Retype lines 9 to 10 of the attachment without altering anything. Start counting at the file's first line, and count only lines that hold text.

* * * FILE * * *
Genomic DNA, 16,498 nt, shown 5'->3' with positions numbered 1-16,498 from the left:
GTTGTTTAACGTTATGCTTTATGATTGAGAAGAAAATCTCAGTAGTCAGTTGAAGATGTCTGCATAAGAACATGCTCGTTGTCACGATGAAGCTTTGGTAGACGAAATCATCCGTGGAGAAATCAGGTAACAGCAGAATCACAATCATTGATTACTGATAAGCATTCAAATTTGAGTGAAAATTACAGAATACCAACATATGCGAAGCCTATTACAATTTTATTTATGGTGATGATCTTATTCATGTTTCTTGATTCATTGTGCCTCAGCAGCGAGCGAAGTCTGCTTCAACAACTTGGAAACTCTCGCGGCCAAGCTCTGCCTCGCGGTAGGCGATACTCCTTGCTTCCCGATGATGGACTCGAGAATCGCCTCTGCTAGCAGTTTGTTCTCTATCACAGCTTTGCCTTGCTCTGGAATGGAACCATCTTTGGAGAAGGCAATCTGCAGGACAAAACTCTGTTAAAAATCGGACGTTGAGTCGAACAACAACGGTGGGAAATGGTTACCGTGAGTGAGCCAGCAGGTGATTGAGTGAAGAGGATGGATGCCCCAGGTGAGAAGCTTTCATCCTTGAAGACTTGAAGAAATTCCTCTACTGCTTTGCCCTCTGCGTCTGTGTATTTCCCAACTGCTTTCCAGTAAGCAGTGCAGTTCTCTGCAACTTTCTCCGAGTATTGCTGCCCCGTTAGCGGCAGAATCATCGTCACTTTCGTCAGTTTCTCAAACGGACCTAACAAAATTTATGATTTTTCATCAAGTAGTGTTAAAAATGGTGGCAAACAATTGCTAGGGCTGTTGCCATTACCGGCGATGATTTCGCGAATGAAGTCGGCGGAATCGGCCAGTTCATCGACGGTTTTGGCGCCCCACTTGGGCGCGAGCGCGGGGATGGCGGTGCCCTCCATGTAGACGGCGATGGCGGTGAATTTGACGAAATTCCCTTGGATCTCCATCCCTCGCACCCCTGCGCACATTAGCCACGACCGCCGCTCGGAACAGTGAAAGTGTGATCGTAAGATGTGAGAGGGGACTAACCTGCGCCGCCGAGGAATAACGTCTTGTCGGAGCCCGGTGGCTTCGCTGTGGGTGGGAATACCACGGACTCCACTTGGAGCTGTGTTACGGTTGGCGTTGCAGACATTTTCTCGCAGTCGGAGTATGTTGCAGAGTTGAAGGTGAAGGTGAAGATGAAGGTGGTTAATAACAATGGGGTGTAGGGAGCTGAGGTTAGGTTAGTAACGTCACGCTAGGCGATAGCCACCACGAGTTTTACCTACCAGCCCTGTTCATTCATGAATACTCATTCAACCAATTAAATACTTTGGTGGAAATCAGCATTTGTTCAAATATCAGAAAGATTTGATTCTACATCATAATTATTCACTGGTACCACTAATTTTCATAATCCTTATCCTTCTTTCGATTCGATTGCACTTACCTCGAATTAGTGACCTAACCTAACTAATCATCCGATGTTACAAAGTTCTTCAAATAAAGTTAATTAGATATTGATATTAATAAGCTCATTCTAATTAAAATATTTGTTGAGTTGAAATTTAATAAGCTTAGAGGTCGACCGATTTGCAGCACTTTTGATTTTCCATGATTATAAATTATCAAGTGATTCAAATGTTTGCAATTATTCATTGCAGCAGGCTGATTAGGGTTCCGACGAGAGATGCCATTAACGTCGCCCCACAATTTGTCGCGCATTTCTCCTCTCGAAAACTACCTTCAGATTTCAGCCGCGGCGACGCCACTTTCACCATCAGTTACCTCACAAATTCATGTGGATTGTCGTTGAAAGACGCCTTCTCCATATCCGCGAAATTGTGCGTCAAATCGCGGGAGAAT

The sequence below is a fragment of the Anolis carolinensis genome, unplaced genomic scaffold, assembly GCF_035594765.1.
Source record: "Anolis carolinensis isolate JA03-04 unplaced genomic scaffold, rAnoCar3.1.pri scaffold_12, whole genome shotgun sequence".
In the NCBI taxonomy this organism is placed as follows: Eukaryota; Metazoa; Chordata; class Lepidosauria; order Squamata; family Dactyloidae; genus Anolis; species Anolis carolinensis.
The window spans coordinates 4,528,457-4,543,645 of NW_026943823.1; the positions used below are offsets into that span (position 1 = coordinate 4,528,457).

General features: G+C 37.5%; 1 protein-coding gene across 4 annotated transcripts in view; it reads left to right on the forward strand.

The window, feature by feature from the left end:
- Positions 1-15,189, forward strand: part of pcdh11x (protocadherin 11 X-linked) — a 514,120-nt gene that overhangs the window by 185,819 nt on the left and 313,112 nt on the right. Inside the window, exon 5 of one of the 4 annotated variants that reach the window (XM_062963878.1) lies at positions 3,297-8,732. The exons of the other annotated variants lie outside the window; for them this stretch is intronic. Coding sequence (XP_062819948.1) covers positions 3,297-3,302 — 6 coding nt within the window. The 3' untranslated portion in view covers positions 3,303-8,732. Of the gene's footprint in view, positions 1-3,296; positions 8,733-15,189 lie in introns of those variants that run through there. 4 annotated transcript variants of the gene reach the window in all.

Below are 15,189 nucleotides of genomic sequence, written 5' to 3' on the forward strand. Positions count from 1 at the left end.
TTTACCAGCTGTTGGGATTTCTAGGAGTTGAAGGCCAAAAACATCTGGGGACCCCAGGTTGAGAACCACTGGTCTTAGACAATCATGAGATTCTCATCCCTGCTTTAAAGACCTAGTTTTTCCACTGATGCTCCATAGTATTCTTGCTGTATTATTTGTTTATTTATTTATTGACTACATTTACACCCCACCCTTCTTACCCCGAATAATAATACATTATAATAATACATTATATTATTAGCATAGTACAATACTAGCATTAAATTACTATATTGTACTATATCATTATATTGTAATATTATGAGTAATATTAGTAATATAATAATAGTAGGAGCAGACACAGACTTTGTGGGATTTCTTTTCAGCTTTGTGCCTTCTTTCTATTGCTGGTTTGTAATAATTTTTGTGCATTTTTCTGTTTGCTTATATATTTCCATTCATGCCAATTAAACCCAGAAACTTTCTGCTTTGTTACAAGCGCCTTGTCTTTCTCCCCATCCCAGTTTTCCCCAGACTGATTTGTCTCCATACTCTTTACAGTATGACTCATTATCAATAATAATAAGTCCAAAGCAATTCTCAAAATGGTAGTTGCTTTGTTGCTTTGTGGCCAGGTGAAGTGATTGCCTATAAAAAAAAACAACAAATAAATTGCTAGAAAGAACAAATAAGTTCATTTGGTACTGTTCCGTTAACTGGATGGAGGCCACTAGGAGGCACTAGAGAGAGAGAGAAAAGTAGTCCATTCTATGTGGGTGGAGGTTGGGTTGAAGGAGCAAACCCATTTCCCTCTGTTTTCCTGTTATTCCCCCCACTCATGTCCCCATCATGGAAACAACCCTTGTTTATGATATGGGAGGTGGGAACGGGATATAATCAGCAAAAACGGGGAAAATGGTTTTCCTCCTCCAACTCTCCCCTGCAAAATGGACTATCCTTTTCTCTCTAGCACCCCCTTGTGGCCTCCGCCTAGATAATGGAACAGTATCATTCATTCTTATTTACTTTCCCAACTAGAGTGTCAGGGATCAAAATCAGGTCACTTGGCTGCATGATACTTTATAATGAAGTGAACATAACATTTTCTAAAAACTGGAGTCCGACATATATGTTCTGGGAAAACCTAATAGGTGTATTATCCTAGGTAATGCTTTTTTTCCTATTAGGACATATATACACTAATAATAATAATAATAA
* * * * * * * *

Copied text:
- Positions 1-15,189, forward strand: part of pcdh11x (protocadherin 11 X-linked) — a 514,120-nt gene that overhangs the window by 185,819 nt on the left and 313,112 nt on the right. Inside the window, exon 5 of one of the 4 annotated variants that reach the window (XM_062963878.1) lies at positions 3,297-8,732. The exons of the other annotated variants lie outside the window; for them this stretch is intronic. Coding sequence (XP_062819948.1) covers positions 3,297-3,302 — 6 coding nt within the window. The 3' untranslated portion in view covers positions 3,303-8,732. Of the gene's footprint in view, positions 1-3,296; positions 8,733-15,189 lie in introns of those variants that run through there. 4 annotated transcript variants of the gene reach the window in all.

Below are 15,189 nucleotides of genomic sequence, written 5' to 3' on the forward strand. Positions count from 1 at the left end.